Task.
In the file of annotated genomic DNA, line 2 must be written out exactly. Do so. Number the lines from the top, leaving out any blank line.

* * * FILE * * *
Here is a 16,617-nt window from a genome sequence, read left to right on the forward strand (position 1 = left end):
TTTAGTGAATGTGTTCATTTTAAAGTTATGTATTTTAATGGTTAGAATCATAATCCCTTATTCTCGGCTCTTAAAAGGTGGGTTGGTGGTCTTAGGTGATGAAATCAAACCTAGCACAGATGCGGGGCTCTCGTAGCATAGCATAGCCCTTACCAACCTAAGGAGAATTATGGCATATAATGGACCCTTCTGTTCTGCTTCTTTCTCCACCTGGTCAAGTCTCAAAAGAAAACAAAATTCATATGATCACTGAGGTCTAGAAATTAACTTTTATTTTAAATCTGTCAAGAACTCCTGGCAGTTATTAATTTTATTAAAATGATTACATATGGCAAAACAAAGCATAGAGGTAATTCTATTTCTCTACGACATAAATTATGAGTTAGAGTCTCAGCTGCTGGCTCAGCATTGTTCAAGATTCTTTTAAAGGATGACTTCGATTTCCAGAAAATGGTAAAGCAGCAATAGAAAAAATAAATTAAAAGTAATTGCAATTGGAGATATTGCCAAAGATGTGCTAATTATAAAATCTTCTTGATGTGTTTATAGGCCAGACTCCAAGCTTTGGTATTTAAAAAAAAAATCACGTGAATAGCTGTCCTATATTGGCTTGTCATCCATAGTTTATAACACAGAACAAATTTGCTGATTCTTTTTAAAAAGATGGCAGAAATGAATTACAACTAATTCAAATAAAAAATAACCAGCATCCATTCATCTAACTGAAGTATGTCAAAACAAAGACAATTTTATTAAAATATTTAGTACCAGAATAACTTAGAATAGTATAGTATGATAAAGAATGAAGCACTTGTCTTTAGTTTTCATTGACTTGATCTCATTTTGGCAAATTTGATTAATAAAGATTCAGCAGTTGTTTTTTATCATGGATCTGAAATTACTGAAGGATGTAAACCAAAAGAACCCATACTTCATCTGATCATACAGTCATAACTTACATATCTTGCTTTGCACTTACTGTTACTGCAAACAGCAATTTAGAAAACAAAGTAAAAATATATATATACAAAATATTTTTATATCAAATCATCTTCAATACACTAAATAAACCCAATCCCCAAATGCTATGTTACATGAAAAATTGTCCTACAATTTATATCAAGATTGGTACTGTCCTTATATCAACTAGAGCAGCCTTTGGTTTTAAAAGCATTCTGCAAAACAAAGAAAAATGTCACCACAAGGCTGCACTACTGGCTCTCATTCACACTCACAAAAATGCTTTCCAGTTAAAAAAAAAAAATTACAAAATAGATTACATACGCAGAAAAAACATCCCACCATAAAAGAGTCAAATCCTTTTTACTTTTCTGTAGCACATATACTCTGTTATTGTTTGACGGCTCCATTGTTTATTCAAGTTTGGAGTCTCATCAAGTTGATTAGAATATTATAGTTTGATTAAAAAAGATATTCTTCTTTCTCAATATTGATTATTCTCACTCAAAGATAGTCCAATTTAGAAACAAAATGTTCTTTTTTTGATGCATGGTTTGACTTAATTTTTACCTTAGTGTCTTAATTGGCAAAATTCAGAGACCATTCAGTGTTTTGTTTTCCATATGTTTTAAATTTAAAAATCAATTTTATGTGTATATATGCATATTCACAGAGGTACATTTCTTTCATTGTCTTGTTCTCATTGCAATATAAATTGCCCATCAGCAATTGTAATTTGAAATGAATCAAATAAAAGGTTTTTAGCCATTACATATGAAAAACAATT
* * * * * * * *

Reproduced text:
TTTAGTGAATGTGTTCATTTTAAAGTTATGTATTTTAATGGTTAGAATCATAATCCCTTATTCTCGGCTCTTAAAAGGTGGGTTGGTGGTCTTAGGTGATGAAATCAAACCTAGCACAGATGCGGGGCTCTCGTAGCATAGCATAGCCCTTACCAACCTAAGGAGAATTATGGCATATAATGGACCCTTCTGTTCTGCTTCTTTCTCCACCTGGTCAAGTCTCAAAAGAAAACAAAATTCATATGATCACTGAGGTCTAGAAATTAACTTTTATTTTAAATCTGTCAAGAACTCCTGGCAGTTATTAATTTTATTAAAATGATTACATATGGCAAAACAAAGCATAGAGGTAATTCTATTTCTCTACGACATAAATTATGAGTTAGAGTCTCAGCTGCTGGCTCAGCATTGTTCAAGATTCTTTTAAAGGATGACTTCGATTTCCAGAAAATGGTAAAGCAGCAATAGAAAAAATAAATTAAAAGTAATTGCAATTGGAGATATTGCCAAAGATGTGCTAATTATAAAATCTTCTTGATGTGTTTATAGGCCAGACTCCAAGCTTTGGTATTTAAAAAAAAAATCACGTGAATAGCTGTCCTATATTGGCTTGTCATCCATAGTTTATAACACAGAACAAATTTGCTGATTCTTTTTAAAAAGATGGCAGAAATGAATTACAACTAATTCAAATAAAAAATAACCAGCATCCATTCATCTAACTGAAGTATGTCAAAACAAAGACAATTTTATTAAAATATTTAGTACCAGAATAACTTAGAATAGTATAGTATGATAAAGAATGAAGCACTTGTCTTTAGTTTTCATTGACTTGATCTCATTTTGGCAAATTTGATTAATAAAGATTCAGCAGTTGTTTTTTATCATGGATCTGAAATTACTGAAGGATGTAAACCAAAAGAACCCATACTTCATCTGATCATACAGTCATAACTTACATATCTTGCTTTGCACTTACTGTTACTGCAAACAGCAATTTAGAAAACAAAGTAAAAATATATATATACAAAATATTTTTATATCAAATCATCTTCAATACACTAAATAAACCCAATCCCCAAATGCTATGTTACATGAAAAATTGTCCTACAATTTATATCAAGATTGGTACTGTCCTTATATCAACTAGAGCAGCCTTTGGTTTTAAAAGCATTCTGCAAAACAAAGAAAAATGTCACCACAAGGCTGCACTACTGGCTCTCATTCACACTCACAAAAATGCTTTCCAGTTAAAAAAAAAAAATTACAAAATAGATTACATACGCAGAAAAAACATCCCACCATAAAAGAGTCAAATCCTTTTTACTTTTCTGTAGCACATATACTCTGTTATTGTTTGACGGCTCCATTGTTTATTCAAGTTTGGAGTCTCATCAAGTTGATTAGAATATTATAGTTTGATTAAAAAAGATATTCTTCTTTCTCAATATTGATTATTCTCACTCAAAGATAGTCCAATTTAGAAACAAAATGTTCTTTTTTTGATGCATGGTTTGACTTAATTTTTACCTTAGTGTCTTAATTGGCAAAATTCAGAGACCATTCAGTGTTTTGTTTTCCATATGTTTTAAATTTAAAAATCAATTTTATGTGTATATATGCATATTCACAGAGGTACATTTCTTTCATTGTCTTGTTCTCATTGCAATATAAATTGCCCATCAGCAATTGTAATTTGAAATGAATCAAATAAAAGGTTTTTAGCCATTACATATGAAAAACAATT